Gobabis lies 200km east of Windhoek not far from the Botswana border. It is cattle farming area and also has a wide variety of game on the game farms such as the Harnas Sanctuary which lies in the Gobabis district. Goba Lodge a very comfortable place to stay over for a day or two or just as an overnight stop if you are on your way to Botswana. Other options are Zelda Guestfarm and the East Gate Lodge which has basic self-catering (self-contained) accommodation for the weary traveler.
From Windhoek to the south lie huge desert areas with well known highlights such as Sossusvlei and the Fish River Canyon waiting to be discovered by the adventurous traveler. Many South Africa visitors take on the huge distances in their own vehicles or rent a vehicle. If one is traveling up from South Africa the first town to be encountered is Noordoewer, named after its situation on the northern banks of the Orange River. There is some farming activity on the banks of the river and you will see vineyards which end abruptly in the rocky gravel plains of the adjacent barren Namib Desert. If you want to stay over in Noordoewer for the night or to do some canoeing on the river, offers self-catering (self-contained) chalet accommodation.
The Richtersveld Transfrontier Park lies to the north west of Noordoewer and is home to the world's second largest canyon makes the Namib a geological paradise. One can stay over at the hot water springs at or travel on through the stunning rock formations and view the Fish River Canyon where a variety of accommodation is available. CAÑON LODGE,CAÑON VILLAGE, on the western rim of the canyon.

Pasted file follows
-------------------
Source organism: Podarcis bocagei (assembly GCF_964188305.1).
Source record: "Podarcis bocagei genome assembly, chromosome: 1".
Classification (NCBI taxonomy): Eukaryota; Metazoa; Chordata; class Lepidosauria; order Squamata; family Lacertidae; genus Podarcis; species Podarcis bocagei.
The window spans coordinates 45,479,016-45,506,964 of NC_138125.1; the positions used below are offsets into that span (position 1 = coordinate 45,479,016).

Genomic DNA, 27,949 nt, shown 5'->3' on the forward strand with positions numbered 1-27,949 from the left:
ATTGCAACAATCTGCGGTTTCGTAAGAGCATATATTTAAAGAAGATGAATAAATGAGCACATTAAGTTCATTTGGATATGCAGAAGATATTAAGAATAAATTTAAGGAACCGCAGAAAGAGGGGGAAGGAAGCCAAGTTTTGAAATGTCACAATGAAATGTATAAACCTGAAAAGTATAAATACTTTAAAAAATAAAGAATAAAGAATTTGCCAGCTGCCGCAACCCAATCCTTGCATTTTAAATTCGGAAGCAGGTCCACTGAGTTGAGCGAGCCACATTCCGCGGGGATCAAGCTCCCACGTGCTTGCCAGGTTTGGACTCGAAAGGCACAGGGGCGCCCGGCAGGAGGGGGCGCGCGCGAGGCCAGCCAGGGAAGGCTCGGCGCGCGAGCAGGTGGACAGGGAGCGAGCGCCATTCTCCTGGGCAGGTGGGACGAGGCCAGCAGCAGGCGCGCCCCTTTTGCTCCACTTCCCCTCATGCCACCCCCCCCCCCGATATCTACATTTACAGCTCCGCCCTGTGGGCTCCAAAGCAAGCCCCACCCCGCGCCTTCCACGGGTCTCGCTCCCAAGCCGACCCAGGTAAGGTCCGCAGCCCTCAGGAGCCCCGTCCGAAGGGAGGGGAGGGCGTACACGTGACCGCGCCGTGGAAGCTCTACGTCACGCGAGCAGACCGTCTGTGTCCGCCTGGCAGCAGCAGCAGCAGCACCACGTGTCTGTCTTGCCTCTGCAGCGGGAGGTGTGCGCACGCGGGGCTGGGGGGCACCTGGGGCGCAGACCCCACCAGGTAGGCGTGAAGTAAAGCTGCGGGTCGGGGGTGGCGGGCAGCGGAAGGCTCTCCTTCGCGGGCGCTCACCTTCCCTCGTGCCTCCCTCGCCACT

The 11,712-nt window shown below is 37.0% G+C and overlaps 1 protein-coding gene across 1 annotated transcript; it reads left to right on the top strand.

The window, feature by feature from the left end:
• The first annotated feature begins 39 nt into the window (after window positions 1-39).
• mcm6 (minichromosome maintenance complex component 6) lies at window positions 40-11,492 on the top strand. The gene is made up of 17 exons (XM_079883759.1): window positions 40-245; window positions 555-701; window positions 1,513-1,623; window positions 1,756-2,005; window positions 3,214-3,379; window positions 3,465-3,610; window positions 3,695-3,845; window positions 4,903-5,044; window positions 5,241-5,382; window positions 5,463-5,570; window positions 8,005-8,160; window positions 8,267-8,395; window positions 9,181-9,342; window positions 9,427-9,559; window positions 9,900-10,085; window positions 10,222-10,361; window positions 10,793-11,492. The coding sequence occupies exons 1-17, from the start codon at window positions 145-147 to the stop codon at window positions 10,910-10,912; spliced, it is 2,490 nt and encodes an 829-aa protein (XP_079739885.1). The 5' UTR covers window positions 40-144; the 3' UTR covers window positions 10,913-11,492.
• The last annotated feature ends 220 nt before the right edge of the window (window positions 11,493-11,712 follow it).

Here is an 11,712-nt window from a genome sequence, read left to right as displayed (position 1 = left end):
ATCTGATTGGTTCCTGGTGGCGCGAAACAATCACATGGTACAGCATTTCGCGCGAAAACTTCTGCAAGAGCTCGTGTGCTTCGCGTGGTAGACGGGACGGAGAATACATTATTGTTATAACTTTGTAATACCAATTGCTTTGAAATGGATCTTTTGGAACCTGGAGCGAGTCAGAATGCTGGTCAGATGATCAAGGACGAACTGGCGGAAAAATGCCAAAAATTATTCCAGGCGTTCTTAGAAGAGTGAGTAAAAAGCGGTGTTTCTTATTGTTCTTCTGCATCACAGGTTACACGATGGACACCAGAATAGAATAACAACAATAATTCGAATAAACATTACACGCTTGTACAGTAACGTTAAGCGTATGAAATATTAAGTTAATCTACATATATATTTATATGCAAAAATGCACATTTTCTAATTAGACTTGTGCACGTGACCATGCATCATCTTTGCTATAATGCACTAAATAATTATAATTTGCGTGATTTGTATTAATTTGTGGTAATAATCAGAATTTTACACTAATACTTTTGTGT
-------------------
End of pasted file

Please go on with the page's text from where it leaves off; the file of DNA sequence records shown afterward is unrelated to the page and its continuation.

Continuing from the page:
The central area running up through this southerly region is squeezed between the Namib Desert to the west and the Kalahari Desert to the east. Hardened cattle and sheep farmers eke out a living on these harsh scrub plains.
The Namib, which is one of the oldest deserts in the world, has mountainous sand dunes and many a photographer has traveled to this southerly area to take breathtaking photos. The sand dunes at Sossusvlei are the highest in the world and an experience not to be missed. It is best to visit the dunes in the early morning when the shadow contrasts are apparent for photos and the sand is cooler and firmer underfoot. To do so you would need to stay as close as possible. Desert Dune Lodge is within the park and it offers luxurious accommodation. If you would like to experience real desert luxury, is a great choice. For those looking for self-catering (self-contained) accommodation we recommend at Sesriem.